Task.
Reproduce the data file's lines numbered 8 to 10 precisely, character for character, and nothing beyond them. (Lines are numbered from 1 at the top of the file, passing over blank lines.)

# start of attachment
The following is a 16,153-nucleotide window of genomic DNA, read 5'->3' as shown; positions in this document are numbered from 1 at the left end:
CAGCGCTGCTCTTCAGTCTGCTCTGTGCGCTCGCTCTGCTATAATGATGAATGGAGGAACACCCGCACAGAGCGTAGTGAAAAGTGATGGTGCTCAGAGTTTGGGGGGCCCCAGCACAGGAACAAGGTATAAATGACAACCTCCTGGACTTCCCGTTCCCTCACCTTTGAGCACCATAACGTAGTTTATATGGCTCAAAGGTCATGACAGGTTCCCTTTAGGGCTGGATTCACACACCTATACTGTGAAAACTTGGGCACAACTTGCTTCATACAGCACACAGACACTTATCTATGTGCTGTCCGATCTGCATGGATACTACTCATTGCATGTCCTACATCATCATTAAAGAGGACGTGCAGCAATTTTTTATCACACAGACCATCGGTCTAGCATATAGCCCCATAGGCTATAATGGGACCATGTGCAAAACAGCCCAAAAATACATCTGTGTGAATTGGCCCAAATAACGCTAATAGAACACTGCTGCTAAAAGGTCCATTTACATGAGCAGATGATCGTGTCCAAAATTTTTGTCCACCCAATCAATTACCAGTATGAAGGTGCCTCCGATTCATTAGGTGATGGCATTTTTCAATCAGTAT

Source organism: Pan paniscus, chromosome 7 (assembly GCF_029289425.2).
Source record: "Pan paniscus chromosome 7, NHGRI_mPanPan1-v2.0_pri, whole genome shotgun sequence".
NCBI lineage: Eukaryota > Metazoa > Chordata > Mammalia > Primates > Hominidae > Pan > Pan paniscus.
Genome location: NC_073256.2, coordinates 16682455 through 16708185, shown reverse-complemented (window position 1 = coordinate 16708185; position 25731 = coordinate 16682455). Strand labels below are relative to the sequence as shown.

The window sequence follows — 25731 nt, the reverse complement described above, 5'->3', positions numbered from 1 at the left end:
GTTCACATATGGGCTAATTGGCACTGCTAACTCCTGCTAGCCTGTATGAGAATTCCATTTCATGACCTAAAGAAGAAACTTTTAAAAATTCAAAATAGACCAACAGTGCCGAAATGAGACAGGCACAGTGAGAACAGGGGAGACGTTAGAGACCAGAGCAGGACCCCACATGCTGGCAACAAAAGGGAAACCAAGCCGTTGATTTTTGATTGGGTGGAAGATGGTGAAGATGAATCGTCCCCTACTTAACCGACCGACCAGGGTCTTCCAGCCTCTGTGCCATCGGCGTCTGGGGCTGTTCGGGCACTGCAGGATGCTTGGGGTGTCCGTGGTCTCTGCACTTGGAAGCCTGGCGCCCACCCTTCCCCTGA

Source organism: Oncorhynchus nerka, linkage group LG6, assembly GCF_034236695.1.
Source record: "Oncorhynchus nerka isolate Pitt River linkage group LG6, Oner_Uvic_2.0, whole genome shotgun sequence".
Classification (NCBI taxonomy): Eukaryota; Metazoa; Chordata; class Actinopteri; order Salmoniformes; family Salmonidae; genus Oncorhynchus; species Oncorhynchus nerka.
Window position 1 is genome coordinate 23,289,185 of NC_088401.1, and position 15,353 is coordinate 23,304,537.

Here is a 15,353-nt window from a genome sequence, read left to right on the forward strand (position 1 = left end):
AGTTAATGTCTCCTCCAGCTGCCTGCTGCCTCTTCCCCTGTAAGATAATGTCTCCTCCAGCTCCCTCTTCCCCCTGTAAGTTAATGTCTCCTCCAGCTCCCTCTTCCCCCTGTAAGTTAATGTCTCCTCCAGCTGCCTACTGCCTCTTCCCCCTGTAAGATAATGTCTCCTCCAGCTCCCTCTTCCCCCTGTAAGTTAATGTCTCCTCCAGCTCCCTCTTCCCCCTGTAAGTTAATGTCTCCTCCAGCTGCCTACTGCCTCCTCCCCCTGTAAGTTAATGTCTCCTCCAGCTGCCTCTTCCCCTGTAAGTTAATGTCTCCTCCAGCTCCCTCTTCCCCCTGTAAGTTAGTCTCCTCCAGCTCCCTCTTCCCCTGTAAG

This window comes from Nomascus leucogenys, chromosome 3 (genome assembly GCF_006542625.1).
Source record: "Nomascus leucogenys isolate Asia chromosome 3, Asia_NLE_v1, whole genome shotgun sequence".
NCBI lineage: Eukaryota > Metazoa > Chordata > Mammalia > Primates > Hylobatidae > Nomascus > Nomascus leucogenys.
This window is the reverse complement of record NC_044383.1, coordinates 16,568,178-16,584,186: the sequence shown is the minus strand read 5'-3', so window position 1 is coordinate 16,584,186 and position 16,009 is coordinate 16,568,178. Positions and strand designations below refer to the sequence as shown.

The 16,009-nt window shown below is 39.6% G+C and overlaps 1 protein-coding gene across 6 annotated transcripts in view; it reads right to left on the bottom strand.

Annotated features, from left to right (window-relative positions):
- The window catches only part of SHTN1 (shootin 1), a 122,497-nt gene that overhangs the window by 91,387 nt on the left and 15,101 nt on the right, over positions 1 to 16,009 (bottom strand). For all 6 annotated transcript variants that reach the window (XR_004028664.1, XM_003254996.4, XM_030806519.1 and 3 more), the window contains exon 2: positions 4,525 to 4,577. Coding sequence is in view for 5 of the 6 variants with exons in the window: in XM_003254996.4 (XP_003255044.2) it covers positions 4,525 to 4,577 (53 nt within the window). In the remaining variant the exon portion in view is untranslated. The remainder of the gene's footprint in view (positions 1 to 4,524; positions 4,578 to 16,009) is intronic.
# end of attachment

GTTCACATATGGGCTAATTGGCACTGCTAACTCCTGCTAGCCTGTATGAGAATTCCATTTCATGACCTAAAGAAGAAACTTTTAAAAATTCAAAATAGACCAACAGTGCCGAAATGAGACAGGCACAGTGAGAACAGGGGAGACGTTAGAGACCAGAGCAGGACCCCACATGCTGGCAACAAAAGGGAAACCAAGCCGTTGATTTTTGATTGGGTGGAAGATGGTGAAGATGAATCGTCCCCTACTTAACCGACCGACCAGGGTCTTCCAGCCTCTGTGCCATCGGCGTCTGGGGCTGTTCGGGCACTGCAGGATGCTTGGGGTGTCCGTGGTCTCTGCACTTGGAAGCCTGGCGCCCACCCTTCCCCTGA

Source organism: Oncorhynchus nerka, linkage group LG6, assembly GCF_034236695.1.
Source record: "Oncorhynchus nerka isolate Pitt River linkage group LG6, Oner_Uvic_2.0, whole genome shotgun sequence".